By Simona PALENGA
After a year of partial confinement in the French countryside, we looked forward being at sea as much as possible.
Luck was on our side when friends told us they were going to Sardinia and accommodation in their same residence was available, at friend’s discounted rate.
Sardinia/Sardegna is an island south of the French island of Corsica. It is often thought of being filled with yachts belonging to the rich and famous. It’s so much more, the natural landscapes and seemingly endless supply of beaches make it a nature lovers paradise.
HOW TO GET THERE :
Ferry rides connect Toulone and Barcelona to Porto Torres in the northern tip of Sardinia.
We opted for an old fashion overnight ferry ride to get to Sardinia, taking our car across. We didn’t imagine how good of a choice it was going to be taking a 4-wheel drive: what I have learnt during this 3rd trip to the island (1st was a child, 2nd as a university student, and now as a grown up), is that despite the popularity of the island, there will always be a beach with only a dozen other people around. You only need to drive there…and they are usually at the end of a dirt road.
WHAT TO DO :
Having young children, grown-up-wannabes, a fully furnished apartment in a community just south of Olbia airport was as perfect as it could get: no car needed, kids enjoyed a great share of freedom, meeting in the common piazzas and playgrounds, with the occasional supervision of parents walking by.
At first, we aimed at a mix of beach and cultural sites. but after the first swim, it was hard to give up swim time and we reduced culutural sites to an embarrassing minimum.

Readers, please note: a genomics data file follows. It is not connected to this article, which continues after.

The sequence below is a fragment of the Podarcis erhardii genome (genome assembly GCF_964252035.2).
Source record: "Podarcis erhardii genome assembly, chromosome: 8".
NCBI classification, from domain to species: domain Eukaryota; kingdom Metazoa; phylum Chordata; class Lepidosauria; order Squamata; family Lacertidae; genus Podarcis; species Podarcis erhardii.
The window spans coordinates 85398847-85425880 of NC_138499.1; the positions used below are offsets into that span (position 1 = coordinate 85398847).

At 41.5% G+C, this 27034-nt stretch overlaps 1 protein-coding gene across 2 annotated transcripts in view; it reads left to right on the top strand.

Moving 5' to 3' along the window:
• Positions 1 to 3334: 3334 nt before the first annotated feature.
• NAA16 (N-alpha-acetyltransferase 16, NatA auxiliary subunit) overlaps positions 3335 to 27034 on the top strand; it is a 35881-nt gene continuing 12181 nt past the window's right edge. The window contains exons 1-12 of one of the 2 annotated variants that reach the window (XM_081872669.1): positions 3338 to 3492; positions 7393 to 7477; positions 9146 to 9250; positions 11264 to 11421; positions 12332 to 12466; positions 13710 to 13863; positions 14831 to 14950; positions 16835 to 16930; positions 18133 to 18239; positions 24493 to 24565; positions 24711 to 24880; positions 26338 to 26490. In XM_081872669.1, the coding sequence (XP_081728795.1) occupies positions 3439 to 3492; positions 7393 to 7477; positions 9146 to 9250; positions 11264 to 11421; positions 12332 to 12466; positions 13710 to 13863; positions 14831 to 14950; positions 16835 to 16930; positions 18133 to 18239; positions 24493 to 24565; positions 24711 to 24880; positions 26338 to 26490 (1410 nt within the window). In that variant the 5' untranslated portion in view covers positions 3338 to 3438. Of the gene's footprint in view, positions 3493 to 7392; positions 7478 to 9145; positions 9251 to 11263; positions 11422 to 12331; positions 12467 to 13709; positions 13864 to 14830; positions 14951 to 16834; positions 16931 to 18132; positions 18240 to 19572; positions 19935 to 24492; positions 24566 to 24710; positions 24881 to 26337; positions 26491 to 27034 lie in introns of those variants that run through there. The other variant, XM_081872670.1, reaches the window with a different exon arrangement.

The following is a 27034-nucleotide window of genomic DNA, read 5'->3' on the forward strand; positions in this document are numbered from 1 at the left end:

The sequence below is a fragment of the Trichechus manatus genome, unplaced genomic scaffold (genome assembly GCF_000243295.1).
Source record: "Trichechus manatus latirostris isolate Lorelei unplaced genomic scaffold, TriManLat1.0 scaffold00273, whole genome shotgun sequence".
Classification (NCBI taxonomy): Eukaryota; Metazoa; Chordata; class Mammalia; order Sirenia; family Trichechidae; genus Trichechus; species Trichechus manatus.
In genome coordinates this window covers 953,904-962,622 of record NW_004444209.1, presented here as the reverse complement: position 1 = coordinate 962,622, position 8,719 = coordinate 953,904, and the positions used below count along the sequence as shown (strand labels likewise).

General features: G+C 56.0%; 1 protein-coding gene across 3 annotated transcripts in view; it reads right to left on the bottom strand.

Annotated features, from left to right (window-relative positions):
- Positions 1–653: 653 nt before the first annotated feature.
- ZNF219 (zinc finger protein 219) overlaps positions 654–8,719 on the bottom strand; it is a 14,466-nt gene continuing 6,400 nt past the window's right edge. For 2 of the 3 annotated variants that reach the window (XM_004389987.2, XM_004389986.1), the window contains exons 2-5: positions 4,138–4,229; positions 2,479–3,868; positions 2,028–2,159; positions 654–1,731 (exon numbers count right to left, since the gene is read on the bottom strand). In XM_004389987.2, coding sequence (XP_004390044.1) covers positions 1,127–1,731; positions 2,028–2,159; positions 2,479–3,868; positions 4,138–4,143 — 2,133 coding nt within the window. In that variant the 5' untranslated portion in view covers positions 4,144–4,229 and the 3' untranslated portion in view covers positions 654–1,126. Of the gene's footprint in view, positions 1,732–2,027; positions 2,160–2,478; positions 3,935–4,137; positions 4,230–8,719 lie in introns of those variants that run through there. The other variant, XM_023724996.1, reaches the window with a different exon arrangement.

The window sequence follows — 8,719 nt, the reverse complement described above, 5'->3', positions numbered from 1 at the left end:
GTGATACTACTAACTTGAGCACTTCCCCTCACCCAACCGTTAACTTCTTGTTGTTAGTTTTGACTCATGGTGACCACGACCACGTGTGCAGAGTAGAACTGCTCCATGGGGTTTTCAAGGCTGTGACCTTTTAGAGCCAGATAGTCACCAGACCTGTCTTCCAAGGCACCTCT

We took an afternoon to stroll through the Coasta Smerelda and stopped by Porto Cervo, built by millionaires, for millionaires in the second half of the 20th century. Then headed to nearby Porto Rotondo, equally saturated with luxurious cars, over sized yachts and beautiful houses, against the backdrop of the Sardinian sea.*
My kids loved the amount of fish they saw underwater, I have never seen so much of their backs as during the time they have been snorkeling with their fins on.
Take a ferry to the Island of Tavolara and learn about the story of the king of smallest kingdom in the world. Continue the day to Cala Luna to see colors that wont be forgotten in the Bue Marino Caves.
We all came back with a suntan that says a lot about the amount of hours we spent outdoor and a promise to visit the island again, out of peak season, in September. We might have come back also with another extra killo under the belt!
WHERE TO STAY : When you’re traveling with kids, there isn’t a better place than Residence Baia Turchese Olbia / Località Le Vecchie Saline 07026 – Olbia, Italy / +39 389 9361910 / email@example.com / http://www.baiaturcheseolbia.it/
WHERE TO EAT : Sardinia is thought of as a seafood culture, but historically it’s really the countryside that has lead to some of the more traditional dishes. Flat breads like Carasau or pasta called Malloreddus (gnocchi Sardinian style) are typical of the region. Have fun trying something new!
We also used the car to eat out in an agriturismo, Agriturismo Sa Pinnetta, a restaurant in the heart of a farm where all we ate was produced and handmade on the spot. The local octopus was perfectly tender and the fried ricotta raviolo was an unexpected delight! They sent sent us home with doggy bags of pure joy / Localita Parapetza 09040 Mandas, Sardinia / www.agriturismosapinnetta.it / +39 342 573 2202
Don’t leave without an artisanal gelato from Da Mimmo e Agnese / Via Pietro Nenni, 1, 07020 Porto San Paolo
Simona PALENGA is a guide and travel planner with Aquitaine Travel Guide, feel free to contact her directly to ask for travel tips and planning to her beloved Italy! firstname.lastname@example.org
* If you wanted to book a luxury yachting holiday, you can contact Blue Water Yacthing, it’s based in Antibes, France but has decades of experience in the Meditteranean (and the world) / https://www.bluewateryachting.com/yacht-charter / email@example.com